The opinion of the court was delivered by: Chief Judge Curtis L. Collier
Before the Court is a motion for summary judgment filed by one of the defendants in this case filed pursuant to 42 U.S.C. §§ 1983 and 1988. Plaintiffs Bennie Poteet, II, and his next friend Evelyn Poteet ("Plaintiffs") allege an additional cause of action against Defendant Adam E. Fall, M.D. ("Defendant") for a state law tort pursuant to the Court's supplemental jurisdiction under 28 U.S.C. § 1367. Defendant filed his Motion for Summary Judgment (Court File No. 46) and a Memorandum in Support of his motion and supporting documents (Court File Nos. 47, 48). Plaintiff Bennie Poteet, II ("Plaintiff"), by and through his next friend Evelyn Poteet, filed a response and supporting documents (Court File Nos. 88, 89, 90). Defendant did not file a reply.
After carefully considering the arguments of the parties and the applicable law, the Court will DENY Defendant's motion for summary judgment.
Summary judgment is proper where "the pleadings, depositions, answers to interrogatories, and admissions on file, together with the affidavits, if any, show that there is no genuine issue as to any material fact and that the moving party is entitled to a judgment as a matter of law." FED. R. CIV. P. 56(c). Initially, the burden is on the moving party to conclusively show no genuine issues of material fact exist, Leary v. Daeschner, 349 F.3d 888, 897 (6th Cir. 2003), and the Court must view the evidence and draw all reasonable inferences therefrom in the light most favorable to the nonmoving party. Matsushita Elec. Indus. Co. v. Zenith Radio Corp., 475 U.S. 574, 587-88, 106 S.Ct. 1348, 1356, 89 L.Ed. 2d 538 (1986). However, the nonmoving party is not entitled to a trial merely on the basis of allegations, but must come forward with some significant probative evidence to support its claim. Celotex Corp. v. Catrett, 477 U.S. 317, 324, 106 S.Ct. 2548, 2553, 91 L.Ed. 2d 265 (1986). If the nonmoving party fails to make a sufficient showing on an essential element of its case with respect to which it has the burden of proof, the moving party is entitled to summary judgment. Id. at 323, 106 S.Ct. at 2552.
The Court determines whether sufficient evidence has been presented to make the issue of fact a proper jury question, but does not weigh the evidence, judge the credibility of witnesses, or determine the truth of the matter. Anderson v. Liberty Lobby, Inc., 477 U.S. 242, 249, 106 S.Ct. 2505, 2511, 91 L.Ed. 2d 202 (1986); Weaver v. Shadoan, 340 F.3d 398, 405 (6th Cir. 2003). The standard for summary judgment mirrors the standard for directed verdict. Anderson, 477 U.S. at 250, 106 S.Ct. at 2511. The Court must decide "whether the evidence presents a sufficient disagreement to require submission to a jury or whether it is so one-sided that one party must prevail as a matter of law." Id. at 251-52, 106 S.Ct. at 2512. There must be some probative evidence from which the jury could reasonably find for the nonmoving party. If the Court concludes a fair-minded jury could not return a verdict in favor of the nonmoving party based on the evidence presented, it may enter a summary judgment. Id.; Lansing Dairy, Inc. v. Espy, 39 F.3d 1339, 1347 (6th Cir. 1994).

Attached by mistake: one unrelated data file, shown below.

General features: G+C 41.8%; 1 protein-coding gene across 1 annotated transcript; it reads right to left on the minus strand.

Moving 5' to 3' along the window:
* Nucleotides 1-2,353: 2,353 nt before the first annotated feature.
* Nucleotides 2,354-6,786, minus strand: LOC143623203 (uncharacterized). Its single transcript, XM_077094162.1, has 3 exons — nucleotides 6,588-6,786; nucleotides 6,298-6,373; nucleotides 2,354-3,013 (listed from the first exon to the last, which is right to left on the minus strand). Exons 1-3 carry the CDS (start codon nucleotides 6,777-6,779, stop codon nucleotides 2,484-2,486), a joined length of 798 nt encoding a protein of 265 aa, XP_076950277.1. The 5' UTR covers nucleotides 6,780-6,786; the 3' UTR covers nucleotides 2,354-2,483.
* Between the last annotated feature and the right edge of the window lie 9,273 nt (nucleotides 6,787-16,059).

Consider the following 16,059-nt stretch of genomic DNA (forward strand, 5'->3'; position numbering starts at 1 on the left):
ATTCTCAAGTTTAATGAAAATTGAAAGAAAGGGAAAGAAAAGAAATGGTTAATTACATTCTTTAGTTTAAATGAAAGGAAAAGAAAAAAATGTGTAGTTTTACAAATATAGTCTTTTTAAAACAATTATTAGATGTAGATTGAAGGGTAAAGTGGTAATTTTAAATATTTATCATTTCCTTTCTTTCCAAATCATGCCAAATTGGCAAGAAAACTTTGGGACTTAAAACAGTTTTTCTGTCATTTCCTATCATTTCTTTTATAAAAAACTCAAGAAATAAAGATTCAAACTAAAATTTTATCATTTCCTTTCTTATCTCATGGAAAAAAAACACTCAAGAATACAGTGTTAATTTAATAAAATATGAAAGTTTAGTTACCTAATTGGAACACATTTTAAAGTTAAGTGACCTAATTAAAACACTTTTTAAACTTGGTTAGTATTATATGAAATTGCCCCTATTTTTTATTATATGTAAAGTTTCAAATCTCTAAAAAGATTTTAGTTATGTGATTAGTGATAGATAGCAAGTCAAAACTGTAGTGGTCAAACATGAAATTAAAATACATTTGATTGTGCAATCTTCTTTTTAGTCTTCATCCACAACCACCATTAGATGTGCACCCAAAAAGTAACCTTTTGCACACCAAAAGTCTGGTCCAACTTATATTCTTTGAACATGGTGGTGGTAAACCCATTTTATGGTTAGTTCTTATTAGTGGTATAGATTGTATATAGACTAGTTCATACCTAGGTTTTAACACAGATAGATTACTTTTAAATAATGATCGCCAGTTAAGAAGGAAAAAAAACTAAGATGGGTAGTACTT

In deciding a motion for summary judgment the Court is required to view the evidence in the light most favorable to the nonmoving party, in this case Plaintiffs. From the affidavits submitted (Court File No. 48, Attachment 2, Affidavit of Adam Emery Fall, M.D., and Court File No. 89, Affidavit of Gary A. Salzman, M.D.) the Court determines the following facts are pertinent to the consideration of this motion.
Defendant is a medical doctor who on November 11, 2004 was employed by the Cleveland Community Hospital in Cleveland, Tennessee as a physician/hospitalist (Court File No. 1, Complaint ¶ 10; Court File No. 93, Amended Complaint, ¶ 12; Court File No. 48, Attachment 2, Affidavit of Adam Emery Fall, M.D., ¶ 3). While Defendant was working at the hospital Plaintiff was brought to the emergency department because Plaintiff had collapsed at the Polk County Correctional Facility where he was incarcerated.
Defendant discussed Plaintiff's condition with other medical personnel at the hospital (Court File No. 48, Attachment 2, Affidavit of Adam Emery Fall, M.D., ¶ 5). Defendant was given a medical history of alcohol abuse by Dr. Hugh Caldwell. Defendant was also advised Dr. Caldwell had rendered a diagnosis of acute respiratory failure and ethanol withdrawal seizures. Defendant also reviewed a Computed Tomography ("CT") scan of Plaintiff previously ordered by Dr. Caldwell. Plaintiff was breathing with the assistance of a ventilator (id.).
Defendant thereafter undertook care of Plaintiff and decided on a course of treatment (Court File No. 48, Attachment 2, Affidavit of Adam Emery Fall, M.D., ¶ 6). Part of this care included consultation with other physicians.
On November 13, another CT scan was ordered because it was discovered Plaintiff's eyes were not responsive. This new CT scan revealed signs of an acute brain stem injury. Thereafter a Magnetic Resonance Imaging ("MRI") examination was conducted. This examination indicated Plaintiff had suffered a stroke resulting from basilar artery thrombosis (Court File No. 48, Attachment 2, Affidavit of Adam Emery Fall, M.D., ¶ 8).
Plaintiff is now confined to a nursing home and has lost "nearly all motor function" (Court File No. 1, Complaint, ¶ 36; Court File No. 93, Amended Complaint, ¶ 38).
Plaintiff alleges Defendant's care of Plaintiff amounted to medical malpractice under Tennessee law and as a result of Defendant's ...